5. Model-based uncertainty-handling – how to really go wrong. What are the tools we can use to identify natural bias in the modelling process and select workflows which capture useful ranges in a practical way, minimising bias in the process? We summarise the current range of stochastically- and deterministically-led options, including the current trend to 'ensemble' modelling, and discuss which techniques are appropriate to use, and when, and how to post-process the results and communicate them usefully to colleagues.
The ideal delegate group is a blend of geoscientists, petrophysicists, and engineers. It is highly valuable if geoscientists, petrophysicists and reservoir engineers working together in asset teams are able to join the class together.
Some practical experience of reservoir modeling and simulation software is assumed. For those looking to apply and build upon the learnings of this course, attendance on N012 (Reservoir Modelling Field Class, Utah, USA) and/or N033 (Characterisation, Modelling, Simulation and Development Planning in Deepwater Clastic Reservoirs, Tabernas, Spain) is recommended.
Click on a name to learn more about the instructor
Mark has 33 years industry experience, initially as a production geologist with Shell, working in the UK, Oman and the Netherlands and subsequently training and consulting with TRACS. He has spent most of his career working in integrated study teams on a wide variety of reservoir assets. His specialist fields of expertise are 3D reservoir modeling and scenario-based approaches to handling subsurface uncertainty and risk. He publishes widely on the topic and co-authored the reference text 'Reservoir Model Design' with Phil Ringrose.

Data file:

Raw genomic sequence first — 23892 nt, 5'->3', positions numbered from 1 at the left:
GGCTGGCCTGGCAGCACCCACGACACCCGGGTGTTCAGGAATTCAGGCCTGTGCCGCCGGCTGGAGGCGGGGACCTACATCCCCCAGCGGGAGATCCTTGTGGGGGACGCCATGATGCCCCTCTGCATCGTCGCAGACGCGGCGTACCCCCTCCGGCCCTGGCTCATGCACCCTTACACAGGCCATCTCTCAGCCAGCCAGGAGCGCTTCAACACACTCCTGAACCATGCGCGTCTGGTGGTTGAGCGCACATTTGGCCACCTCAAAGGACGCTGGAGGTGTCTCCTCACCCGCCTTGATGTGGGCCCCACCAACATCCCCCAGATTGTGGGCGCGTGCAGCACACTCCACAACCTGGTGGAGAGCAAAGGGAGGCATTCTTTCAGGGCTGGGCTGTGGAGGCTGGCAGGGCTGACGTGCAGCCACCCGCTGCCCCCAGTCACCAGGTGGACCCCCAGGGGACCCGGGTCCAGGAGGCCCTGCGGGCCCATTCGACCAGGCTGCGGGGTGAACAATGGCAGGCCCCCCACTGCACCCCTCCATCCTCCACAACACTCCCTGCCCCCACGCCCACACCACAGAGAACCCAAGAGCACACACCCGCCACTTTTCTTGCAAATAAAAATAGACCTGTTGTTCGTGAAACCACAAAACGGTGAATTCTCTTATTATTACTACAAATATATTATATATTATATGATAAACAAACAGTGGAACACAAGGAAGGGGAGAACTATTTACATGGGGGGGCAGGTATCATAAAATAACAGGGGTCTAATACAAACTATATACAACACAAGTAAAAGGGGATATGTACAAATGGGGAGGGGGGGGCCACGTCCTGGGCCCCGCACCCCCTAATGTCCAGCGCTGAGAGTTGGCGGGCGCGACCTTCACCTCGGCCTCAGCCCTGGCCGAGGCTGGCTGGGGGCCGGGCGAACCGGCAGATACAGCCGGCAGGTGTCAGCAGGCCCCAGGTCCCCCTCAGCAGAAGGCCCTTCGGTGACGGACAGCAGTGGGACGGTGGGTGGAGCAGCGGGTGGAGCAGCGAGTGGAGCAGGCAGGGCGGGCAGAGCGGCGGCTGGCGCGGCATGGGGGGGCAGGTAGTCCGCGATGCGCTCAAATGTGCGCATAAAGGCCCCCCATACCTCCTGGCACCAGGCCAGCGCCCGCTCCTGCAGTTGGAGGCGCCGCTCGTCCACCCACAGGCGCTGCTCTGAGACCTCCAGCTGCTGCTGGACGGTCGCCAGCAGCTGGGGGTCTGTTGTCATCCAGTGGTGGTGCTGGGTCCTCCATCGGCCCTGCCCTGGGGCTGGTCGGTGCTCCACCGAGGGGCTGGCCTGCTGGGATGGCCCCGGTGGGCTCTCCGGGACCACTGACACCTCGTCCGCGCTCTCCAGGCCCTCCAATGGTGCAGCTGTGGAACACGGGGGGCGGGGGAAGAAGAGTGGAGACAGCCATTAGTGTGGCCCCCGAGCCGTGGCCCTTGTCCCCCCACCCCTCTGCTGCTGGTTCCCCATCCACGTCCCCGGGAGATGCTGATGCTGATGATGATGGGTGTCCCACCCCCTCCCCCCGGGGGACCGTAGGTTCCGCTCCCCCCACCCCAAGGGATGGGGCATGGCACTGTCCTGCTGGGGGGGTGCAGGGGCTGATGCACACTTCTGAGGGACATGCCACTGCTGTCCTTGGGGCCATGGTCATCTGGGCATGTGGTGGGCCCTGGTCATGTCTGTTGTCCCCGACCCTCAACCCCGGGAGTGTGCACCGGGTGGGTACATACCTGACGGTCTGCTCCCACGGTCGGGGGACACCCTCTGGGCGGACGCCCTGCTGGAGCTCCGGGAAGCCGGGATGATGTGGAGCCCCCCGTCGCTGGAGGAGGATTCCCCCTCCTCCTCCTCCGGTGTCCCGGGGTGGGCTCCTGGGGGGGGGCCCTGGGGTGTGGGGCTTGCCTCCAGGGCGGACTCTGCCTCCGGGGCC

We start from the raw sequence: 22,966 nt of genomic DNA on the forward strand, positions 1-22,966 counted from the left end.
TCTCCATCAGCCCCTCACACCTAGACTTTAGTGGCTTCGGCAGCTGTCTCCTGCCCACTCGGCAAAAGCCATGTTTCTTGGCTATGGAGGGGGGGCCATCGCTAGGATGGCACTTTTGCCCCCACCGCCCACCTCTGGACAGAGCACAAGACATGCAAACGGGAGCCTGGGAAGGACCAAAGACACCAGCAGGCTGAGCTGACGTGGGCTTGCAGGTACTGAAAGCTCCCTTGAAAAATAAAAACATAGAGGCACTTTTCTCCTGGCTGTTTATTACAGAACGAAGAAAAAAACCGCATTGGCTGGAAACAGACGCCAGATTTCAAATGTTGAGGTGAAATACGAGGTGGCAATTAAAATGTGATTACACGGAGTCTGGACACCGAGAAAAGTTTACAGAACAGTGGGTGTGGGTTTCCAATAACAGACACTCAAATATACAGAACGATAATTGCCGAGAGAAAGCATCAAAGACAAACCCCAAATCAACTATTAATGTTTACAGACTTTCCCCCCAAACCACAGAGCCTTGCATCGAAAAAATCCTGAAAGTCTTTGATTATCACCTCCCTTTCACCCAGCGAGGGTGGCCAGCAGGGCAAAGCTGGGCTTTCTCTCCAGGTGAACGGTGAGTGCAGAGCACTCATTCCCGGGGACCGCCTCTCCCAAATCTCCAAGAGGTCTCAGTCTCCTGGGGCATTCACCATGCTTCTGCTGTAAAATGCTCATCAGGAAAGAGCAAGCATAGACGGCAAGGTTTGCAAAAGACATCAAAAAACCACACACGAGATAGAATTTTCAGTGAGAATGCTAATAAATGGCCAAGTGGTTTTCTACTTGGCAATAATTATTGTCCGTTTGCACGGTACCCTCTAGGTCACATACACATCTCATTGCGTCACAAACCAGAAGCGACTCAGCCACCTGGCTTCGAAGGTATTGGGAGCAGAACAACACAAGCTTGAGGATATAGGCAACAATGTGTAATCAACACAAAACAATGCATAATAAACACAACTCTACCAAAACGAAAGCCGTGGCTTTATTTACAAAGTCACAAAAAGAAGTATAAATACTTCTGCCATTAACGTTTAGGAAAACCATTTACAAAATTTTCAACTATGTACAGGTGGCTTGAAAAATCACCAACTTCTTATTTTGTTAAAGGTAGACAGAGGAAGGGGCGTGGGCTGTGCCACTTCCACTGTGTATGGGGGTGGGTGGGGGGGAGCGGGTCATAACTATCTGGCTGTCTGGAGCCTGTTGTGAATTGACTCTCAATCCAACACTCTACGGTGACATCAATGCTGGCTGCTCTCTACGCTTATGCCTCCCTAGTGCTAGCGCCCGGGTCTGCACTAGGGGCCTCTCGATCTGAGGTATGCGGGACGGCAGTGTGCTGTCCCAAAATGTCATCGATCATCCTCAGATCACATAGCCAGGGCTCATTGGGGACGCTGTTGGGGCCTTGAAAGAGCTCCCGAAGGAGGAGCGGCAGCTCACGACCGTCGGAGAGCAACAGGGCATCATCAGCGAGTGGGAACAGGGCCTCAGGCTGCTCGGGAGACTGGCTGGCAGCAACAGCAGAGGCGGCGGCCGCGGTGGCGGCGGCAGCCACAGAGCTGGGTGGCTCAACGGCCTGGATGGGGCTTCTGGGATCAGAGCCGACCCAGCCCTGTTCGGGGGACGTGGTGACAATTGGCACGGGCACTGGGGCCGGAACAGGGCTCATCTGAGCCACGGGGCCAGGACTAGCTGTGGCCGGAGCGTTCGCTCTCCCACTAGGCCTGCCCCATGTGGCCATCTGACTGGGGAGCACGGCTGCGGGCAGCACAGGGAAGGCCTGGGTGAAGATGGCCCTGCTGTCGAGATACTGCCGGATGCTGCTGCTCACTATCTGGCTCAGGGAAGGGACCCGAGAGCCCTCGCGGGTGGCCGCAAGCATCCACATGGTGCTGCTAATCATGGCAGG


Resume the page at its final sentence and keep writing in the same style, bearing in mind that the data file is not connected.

In addition to his role as Training Director at AGR TRACS, he is also an Associate Professor in the Institute of GeoEnergy Engineering at Heriot-Watt University, holding a Chair in the field of Mature Field Management.
Affiliations and Accreditation
PhD University College of Wales, (Aberystwyth) - Structural Geology
BSc University College of Wales, (Aberystwyth) - Geology
Fellow of the Geological Society, London
Fellow of the Society of Petroleum Engineers
N033: Characterisation, Modelling, Simulation and Development Planning in Deepwater Clastic Reservoirs (Tabernas, Spain)
N106: Advanced Reservoir Modelling (Elgin, Scotland)
N310: Carbonate Reservoir Modelling and Field Development Planning (Provence, France)
N356: Production Geoscience (Pembrokeshire, UK)
N386: Reservoir Model Design (Pembrokeshire, UK)
N427: Reservoir Model Design, classroom based
N431: Reservoir Modelling of Deepwater Clastic Systems (Gres d’Annot, SE France)
D427: Reservoir Model Design (Distance Learning)
N444: Development Planning For Mature Fields